By the time The Monkees are halfway through I’m a Believer, J has relaxed.  He smiles at me, says HAPPY, and then I LOVE YOU.  I smile, say HAPPY and I LOVE YOU, TOO.  I add “I have your back, buddy…I will protect you.”  He lets go of the step stool and, still running, hugs me.  We are actually running while hugging, and this makes us both laugh…

It is, in the great scheme of things, a rather fantastic moment.  J laughs heartily as I lip-sync to Huey Lewis and The NewsDo You Believe in Love? (I’m always The News…doing all the eeehoooohs and such…)

As we make lunch I ponder what people think this is like for him.  I know the property manager told me (with much fanfare) that she used to volunteer with kids who have Autism.  I also know that she, too, has let her dog rove around leash-less.  I know she addresses people not picking up after their dogs, but I also know she never tells them that the lease states dogs have to be on leashes. I know, heaven help me, that I come across as an annoying whiner who thinks her kid’s rights override the rights of the other tenants.  I can hear her saying “the lady in unit such-and-such complained that…”  If the issue had been addressed as “the terms of your lease state that…” this wouldn’t be such an issue; because it is “the lady that lives in unit such-and-such” it becomes sour grapes from a hag who gets disability checks for her son.

I decide to let it go.  Well, not really.  I decide that I have documented it, and I will use this when it’s time to break our lease to move away.  Not in a combative manner, but in a “hey, there’s this that I have expressed concerns about, and hasn’t been addressed” manner.

The moment that was bad is gone.  The moment that sucked is over.

It doesn’t mean it wasn’t bad for J, or that it won’t suck when it happens again.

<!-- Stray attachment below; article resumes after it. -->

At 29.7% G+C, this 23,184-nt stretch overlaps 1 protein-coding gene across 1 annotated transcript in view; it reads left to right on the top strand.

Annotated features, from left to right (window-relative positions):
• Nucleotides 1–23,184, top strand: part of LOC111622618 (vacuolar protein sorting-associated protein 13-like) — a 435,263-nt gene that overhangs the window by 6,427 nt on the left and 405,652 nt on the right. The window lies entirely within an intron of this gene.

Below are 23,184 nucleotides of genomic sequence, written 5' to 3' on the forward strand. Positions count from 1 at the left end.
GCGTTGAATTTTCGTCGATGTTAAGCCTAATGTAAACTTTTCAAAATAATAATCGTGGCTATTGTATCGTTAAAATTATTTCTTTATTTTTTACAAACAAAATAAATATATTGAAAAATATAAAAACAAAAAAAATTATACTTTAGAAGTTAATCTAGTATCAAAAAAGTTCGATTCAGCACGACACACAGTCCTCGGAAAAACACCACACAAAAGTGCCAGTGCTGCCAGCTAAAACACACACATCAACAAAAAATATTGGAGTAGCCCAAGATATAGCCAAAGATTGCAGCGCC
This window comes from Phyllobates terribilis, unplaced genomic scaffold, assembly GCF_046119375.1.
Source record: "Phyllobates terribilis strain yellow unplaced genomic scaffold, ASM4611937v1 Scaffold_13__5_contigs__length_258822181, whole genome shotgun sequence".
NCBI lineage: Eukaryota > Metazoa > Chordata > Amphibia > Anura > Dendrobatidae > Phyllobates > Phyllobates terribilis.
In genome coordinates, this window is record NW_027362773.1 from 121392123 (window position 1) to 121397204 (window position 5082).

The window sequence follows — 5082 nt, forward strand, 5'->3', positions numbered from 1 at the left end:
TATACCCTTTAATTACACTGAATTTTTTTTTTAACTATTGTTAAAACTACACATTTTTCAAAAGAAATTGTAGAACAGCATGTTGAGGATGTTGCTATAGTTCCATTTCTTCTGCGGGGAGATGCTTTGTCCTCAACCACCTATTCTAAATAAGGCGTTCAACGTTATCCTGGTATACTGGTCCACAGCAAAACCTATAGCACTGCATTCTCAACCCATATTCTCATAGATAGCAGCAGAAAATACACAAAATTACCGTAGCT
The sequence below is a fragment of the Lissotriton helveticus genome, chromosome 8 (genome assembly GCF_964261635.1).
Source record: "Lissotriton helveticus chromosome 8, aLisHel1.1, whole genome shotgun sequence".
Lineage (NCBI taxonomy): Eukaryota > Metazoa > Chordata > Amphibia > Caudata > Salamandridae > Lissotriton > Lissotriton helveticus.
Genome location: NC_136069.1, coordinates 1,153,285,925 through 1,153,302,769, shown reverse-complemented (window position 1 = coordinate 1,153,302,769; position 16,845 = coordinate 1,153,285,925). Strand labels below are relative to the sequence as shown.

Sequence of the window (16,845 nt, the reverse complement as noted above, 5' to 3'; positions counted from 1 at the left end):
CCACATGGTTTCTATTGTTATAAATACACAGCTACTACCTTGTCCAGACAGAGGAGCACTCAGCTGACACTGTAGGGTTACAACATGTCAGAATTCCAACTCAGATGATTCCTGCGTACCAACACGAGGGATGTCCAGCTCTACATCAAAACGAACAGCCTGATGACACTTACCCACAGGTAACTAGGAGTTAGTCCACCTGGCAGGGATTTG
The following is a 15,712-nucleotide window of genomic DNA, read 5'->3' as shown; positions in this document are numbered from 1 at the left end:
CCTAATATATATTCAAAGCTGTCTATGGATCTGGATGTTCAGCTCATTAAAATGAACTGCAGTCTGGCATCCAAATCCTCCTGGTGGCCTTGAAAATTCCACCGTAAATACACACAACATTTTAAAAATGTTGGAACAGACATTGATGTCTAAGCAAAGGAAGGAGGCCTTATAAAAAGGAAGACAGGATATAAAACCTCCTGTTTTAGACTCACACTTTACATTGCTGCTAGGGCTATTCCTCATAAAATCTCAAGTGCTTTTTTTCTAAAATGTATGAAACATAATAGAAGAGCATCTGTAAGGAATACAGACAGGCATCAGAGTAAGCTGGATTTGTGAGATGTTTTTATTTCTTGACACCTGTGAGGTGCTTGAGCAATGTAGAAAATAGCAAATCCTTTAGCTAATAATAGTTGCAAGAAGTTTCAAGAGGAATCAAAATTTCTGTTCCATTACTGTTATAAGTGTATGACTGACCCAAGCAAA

A return to calm seems iffier than expected…

The national mood is far worse than the mood at home.  J is still iffy, but he’s trying very hard to improve.  The country?  Not so much.  And, no, this doesn’t mean people need to “get over” Trump being president-elect…it just means that I disagree with the way this is being handled.  The unpleasant rhetoric hasn’t really stopped (it’s just shifted,) and now there are acts of violence sprouting in places.

I keep asking myself if this is productive.  I keep telling myself that people are THAT upset (it’s not like I’m bouncing through a field of wildflowers singing to the sky either,) but I wonder…does this advance the cause of disagreeing with the process?

Yesterday we walked to the mailbox after J exercised with the elliptical (while watching Meet Me in St. Louis) for an hour.  The small boards I attached to the fridge with magnets seem to be helping him, too.  He focuses on that part of his day with a healthy degree of attention.  On one is I WANT with all the food he gets that day, and on the other is ALL DONE.  In the morning we put up the snacks he’s getting, and as the day goes by he moves them to the other board.  It’s easy to forget sometimes, in spite of the abundance of pin-up girls on his bedroom walls, how visual J is.

The SIB is abating.  There are sudden and unexpected flare-ups, but the intensity seems to be lessening.  It is becoming easier to redirect him, too.  I don’t think we’re out of the woods, but we might be approaching a clearing where things will be clearer and safer for a while until we can move on to the next stage of our progress through whatever this is.